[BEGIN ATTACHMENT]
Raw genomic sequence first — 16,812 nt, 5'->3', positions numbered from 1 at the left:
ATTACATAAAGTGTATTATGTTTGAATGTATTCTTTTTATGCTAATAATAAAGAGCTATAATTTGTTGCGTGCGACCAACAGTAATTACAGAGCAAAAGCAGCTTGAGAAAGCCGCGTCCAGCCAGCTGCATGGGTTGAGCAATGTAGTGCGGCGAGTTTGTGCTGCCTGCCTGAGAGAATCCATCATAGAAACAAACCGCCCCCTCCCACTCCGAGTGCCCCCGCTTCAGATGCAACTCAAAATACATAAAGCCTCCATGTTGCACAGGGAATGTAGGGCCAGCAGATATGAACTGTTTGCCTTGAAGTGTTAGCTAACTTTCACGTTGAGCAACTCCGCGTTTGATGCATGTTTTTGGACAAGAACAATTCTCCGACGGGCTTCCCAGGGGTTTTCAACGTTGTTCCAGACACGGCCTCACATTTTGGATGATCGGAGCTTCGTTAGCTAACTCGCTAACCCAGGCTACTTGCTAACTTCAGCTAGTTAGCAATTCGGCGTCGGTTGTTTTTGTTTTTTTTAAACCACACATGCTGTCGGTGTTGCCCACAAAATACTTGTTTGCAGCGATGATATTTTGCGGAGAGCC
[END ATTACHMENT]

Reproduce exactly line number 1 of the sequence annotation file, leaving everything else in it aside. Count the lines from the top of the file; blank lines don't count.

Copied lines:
Raw genomic sequence first — 16,812 nt, 5'->3', positions numbered from 1 at the left: